back to article Looking closely at HP's object storage: Questions Answered

Looking closely at HP's StoreServ and StoreAll announcements at HP Discover we wondered if the object storage was simply an object access method layered on the base StoreAll file system. It isn't, being a real object deal as the Q and A session below shows. We talked to Patrick Osborne, the Director of Product Management in HP's …

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Pint

What is an object store?

One of Chris's comments - "Is this an object store or just an access method?" - raises the issue of what object storage really is. Object stores consist of three things, an access method such as SOAP, a database type file system, and an underlying data integrity method for distributing data over drives and nodes.

To me, we've reached this point by conflating all three, but in reality these are three independent issues, and denial of that is holding back the convergence of the storage industry. We could use SOAP and REST with a standard file system, but it would be clumsy. We do use NFS and CIFS with object stores. A database file system would work as well as a standard file system, and either files or objects could be stored on either RAID or replication.

This conflation began in the 'early days' of object storage, with, for example, the Replicus model. Acknowledging that we have three separate degrees of freedom here will allow us to move ahead on converging NAS and Object. BlockIO will fade away of its own volition, in the way that direct writing to disk, without a file system, faded away.

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Anonymous Coward

Re: What is an object store?

I'd argue that you shouldn't be able to access objects in a store with general file access protocols like NFS/CIFS/FTP/etc. a file should always be checked in and out through an API of some sort, otherwise you've just got yourself a fancy NAS device.

An object store needs to have something as a header or access node processing requests, distribution of files, replication, retention etc. which makes it more than a NAS.

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Pint

Re: What is an object store?

I think the second part of your comment is very correct. In many ways, Object storage is a superset of NAS. A major weakness of standard NAS is that it doesn't deliver multinode data protection, nor does it inherently service remote replicas. I like Object stores for solving these problems.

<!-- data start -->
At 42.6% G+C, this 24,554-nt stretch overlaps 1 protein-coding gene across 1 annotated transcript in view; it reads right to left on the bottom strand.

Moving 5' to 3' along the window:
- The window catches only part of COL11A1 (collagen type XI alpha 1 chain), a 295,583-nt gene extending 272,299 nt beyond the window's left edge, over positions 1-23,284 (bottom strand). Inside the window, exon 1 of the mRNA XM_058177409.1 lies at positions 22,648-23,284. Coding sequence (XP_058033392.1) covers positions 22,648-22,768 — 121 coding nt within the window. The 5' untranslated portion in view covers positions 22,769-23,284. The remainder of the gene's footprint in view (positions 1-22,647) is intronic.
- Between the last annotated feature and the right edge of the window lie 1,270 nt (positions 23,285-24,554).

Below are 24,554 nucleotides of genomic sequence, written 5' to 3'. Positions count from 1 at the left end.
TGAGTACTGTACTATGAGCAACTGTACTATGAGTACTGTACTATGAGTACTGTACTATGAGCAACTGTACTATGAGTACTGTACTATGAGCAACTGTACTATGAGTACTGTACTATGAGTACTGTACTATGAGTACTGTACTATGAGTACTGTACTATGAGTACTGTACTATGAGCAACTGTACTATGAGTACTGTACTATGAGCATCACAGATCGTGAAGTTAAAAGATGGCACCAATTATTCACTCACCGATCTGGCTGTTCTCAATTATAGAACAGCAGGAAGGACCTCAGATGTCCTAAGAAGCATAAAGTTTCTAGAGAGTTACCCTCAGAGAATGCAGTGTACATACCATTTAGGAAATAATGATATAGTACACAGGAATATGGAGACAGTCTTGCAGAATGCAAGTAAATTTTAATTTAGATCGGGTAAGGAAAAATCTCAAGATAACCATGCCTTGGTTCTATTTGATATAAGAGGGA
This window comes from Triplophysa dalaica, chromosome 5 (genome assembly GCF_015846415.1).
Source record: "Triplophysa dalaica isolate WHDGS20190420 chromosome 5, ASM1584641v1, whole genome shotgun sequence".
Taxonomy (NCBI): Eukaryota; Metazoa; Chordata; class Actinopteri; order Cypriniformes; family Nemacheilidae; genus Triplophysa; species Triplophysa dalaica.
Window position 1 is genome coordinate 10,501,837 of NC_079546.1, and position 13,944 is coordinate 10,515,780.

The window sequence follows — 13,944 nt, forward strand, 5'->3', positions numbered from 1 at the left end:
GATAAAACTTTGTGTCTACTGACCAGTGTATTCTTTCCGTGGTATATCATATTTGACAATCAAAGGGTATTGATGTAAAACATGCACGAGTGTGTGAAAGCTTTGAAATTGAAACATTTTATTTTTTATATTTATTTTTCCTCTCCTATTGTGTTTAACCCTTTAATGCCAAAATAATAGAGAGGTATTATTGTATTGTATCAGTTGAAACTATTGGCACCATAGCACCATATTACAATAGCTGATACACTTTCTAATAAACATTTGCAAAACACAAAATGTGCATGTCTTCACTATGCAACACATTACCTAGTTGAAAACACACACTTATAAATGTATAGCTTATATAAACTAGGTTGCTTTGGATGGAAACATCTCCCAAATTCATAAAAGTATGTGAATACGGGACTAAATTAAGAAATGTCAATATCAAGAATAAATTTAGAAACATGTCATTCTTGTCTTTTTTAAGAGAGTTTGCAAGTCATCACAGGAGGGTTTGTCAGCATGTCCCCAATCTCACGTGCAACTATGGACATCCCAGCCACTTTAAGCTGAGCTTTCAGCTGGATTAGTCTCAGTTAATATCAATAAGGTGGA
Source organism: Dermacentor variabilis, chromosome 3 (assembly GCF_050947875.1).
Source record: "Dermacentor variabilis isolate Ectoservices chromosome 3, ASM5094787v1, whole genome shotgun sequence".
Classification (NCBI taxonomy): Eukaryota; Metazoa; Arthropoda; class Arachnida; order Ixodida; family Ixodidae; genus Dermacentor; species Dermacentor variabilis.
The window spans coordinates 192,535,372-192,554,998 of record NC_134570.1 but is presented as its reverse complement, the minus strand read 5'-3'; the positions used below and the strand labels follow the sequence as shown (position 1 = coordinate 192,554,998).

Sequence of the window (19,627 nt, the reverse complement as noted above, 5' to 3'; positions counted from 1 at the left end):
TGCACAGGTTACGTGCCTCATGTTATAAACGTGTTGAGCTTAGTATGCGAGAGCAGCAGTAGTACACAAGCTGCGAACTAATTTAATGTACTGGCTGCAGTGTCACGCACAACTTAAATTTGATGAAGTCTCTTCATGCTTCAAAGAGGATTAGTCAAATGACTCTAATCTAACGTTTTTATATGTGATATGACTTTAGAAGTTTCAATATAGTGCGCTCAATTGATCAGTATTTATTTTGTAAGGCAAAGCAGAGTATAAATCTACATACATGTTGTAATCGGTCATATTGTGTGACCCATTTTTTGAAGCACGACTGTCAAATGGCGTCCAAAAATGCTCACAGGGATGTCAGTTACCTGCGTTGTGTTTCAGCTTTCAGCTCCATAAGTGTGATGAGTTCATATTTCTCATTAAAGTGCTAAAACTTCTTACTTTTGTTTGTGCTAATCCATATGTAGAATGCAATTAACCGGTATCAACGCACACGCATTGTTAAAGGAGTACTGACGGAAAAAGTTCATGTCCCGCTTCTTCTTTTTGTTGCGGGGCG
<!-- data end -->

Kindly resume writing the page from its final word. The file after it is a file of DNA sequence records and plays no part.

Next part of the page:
But if you look at Object storage this way, assimilating legacy protocols should be a part of the package. It's certainly possible to do so.

Databases work with objects too. These are record elements. As we look at Hadoop, the elements can be very large objects such as video files and such. I think this will speed up convergence to Object storage as the mainstream storage method.

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Meh

Re: What is an object store?

I am in for the convergence.

However I am displeased these systems defuse one of the reasons modern object storage is used: economics of scalability.

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What is actually implemented here?

It looks to me like Storeall is merely the marriage of Autonomy and the iBrix file system. But there's no reason to believe the integration goes any deeper than physical. They are merely running index, search, and the RestFul API on the iBrix segment servers. Ibrix is no more object or metadata aware than a Netapp filer.

In regards to what constitutes "Object", There's no reason Object and NAS need to be distinctly defined. The most popular object storage in the world is Isilon, which uses Reed Solomon and distributed placement algorithms with self-healing. Ok, the fact that it's accessed through a heirarchical FS puts it in the NAS camp. But even the file system interface can be merely an expression of object metadata. For example, Sun's Honeycomb could provide an NFS export whose heirarchy was purely a virtualization of a metadata schema...N file systems could be exported with N arrangements of the schema.

I fully expect to see future NAS (and SAN) leveraging more and more object capabilities, and the availability of RESTful APIs representing "the new converged" regardless of underlying architecture.

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